• 3
    Or to put it another way, the 55-300 is not really a step up from the kit lens, but just a step into a different range of focal lengths.
    – mattdm
    Dec 20, 2010 at 18:16
  • 2
    @Shizam : There's a f/1.8 35mm DX for Nikon thats under $200.
    – rfusca
    Dec 20, 2010 at 18:24
  • @Shizam @rfusca And it's a pretty neat cheap lens, I own one and love it, probably the best bang for the buck you can find
    – t3mujin
    Dec 20, 2010 at 19:25
  • thanks for the explanation and steering me in the right direction!
    – kacalapy
    Dec 20, 2010 at 19:41

I have just upgraded from the D90 and the lenses that I used the most were:

1) 50mm 1.4 - fabulous lens but as others have said limited if its your only lens 2) 35mm 1.8 - cheap as chips, quick and nice and wide -a very good alternative to the 50mm 3) 105mm 2.8 - wonderful macro lens, a touch too long for portraits

and finally the one that lived on my D90 and also on my D700 - the 35-70mm 2.8. A great 2nd hand find, quick, great dof and is the lens I use the most in the studio

The 18-105mm is a good lens to start with, gives you a nice range but as you say it doesnt have a wonderful depth of field.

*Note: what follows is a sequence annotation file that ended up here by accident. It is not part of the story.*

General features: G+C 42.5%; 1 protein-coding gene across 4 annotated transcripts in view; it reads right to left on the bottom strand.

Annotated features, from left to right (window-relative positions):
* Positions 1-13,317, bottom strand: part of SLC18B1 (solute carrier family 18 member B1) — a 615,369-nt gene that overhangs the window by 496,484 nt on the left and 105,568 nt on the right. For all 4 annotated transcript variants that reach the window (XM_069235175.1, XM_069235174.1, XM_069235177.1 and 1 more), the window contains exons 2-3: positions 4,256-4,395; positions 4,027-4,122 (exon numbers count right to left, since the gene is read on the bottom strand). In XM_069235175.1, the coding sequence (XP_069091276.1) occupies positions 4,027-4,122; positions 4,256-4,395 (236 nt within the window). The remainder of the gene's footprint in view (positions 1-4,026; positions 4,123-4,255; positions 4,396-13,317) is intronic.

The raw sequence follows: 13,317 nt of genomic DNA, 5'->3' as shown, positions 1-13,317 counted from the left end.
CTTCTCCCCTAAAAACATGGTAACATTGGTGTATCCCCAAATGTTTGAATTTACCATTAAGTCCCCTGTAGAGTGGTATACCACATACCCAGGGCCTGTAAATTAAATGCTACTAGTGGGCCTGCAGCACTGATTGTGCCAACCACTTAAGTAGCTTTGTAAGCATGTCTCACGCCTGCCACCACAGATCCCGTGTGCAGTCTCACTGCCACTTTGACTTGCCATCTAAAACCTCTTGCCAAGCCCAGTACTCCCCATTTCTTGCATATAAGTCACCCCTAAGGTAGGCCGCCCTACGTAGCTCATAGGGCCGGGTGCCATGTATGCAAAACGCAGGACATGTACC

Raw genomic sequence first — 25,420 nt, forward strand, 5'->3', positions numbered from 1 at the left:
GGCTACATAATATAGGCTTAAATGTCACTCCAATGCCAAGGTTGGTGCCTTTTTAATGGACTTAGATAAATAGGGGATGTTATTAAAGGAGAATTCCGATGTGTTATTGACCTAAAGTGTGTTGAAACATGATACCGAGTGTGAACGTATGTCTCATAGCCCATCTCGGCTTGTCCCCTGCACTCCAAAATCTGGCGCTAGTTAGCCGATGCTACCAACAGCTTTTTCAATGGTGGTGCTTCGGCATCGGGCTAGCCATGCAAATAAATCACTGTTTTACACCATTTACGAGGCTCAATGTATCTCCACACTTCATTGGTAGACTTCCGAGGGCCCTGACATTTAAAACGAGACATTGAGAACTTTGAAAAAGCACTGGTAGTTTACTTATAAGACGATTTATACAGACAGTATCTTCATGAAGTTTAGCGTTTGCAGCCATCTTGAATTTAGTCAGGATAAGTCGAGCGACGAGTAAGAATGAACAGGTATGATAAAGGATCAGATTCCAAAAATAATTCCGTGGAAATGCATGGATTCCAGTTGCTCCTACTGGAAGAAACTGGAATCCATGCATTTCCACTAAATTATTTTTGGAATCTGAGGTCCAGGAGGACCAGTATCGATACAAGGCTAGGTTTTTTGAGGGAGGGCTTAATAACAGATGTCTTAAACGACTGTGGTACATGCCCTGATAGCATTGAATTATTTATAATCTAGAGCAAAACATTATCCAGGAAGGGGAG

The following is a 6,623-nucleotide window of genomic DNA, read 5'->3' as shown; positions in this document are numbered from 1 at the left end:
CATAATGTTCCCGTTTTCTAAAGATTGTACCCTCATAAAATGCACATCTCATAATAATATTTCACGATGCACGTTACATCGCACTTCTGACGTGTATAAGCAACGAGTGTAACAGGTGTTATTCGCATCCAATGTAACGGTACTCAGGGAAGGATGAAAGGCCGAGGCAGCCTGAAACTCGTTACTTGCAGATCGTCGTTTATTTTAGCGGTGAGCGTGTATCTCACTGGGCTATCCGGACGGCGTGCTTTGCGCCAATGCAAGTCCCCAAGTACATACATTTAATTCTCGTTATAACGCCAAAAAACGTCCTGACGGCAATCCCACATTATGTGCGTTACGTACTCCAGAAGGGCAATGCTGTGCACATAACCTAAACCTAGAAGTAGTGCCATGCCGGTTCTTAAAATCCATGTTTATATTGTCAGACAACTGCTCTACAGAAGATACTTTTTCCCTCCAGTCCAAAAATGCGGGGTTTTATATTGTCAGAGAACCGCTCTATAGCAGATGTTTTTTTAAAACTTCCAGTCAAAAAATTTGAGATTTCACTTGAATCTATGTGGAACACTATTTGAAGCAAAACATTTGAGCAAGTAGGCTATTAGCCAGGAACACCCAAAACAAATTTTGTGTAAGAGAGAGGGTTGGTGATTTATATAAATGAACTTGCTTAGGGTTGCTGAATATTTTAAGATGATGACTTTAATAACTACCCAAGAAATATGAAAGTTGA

In terms of telephoto's - I have a 70-300mm and probably used it only 3/4 times, I thought the extra zoom would be useful however I was very frustrated by the lack of dof - the only telephotos I have really liked so far has been the 70-200mm 2.8 (amazing but v pricey) and the new 28-300mm - has a better dof but is a pretty heavy lens for day to day usage.

So it was buying lens again - I would go for the 35-70mm and probably the 35mm 1.8

good luck :-)

edited to add this link:

Choosing first lens for Nikon D-90 body

  • do any of those lenses allow me to zoom in and out. i dont want a prime as my first and only lens for a while.
    – kacalapy
    Dec 20, 2010 at 19:42
  • @kacalapy: the 35-70mm 2.8 she lists is a zoom lenses. The optics are better quality, but you're definitely losing a bit of range from the 18-105mm kit.
    – rfusca
    Dec 20, 2010 at 19:58
  • I agree you are loosing some of the zoom - I guess it depends how much you are going to use the zoom at maximum capacity
    – Zoe Bailey
    Dec 20, 2010 at 19:59
  • You're also losing quite a bit on the wide side as well. Personally, I'd rather have the 35-70mm, but if you plan on shooting much landscape, the 35 is kind of narrow.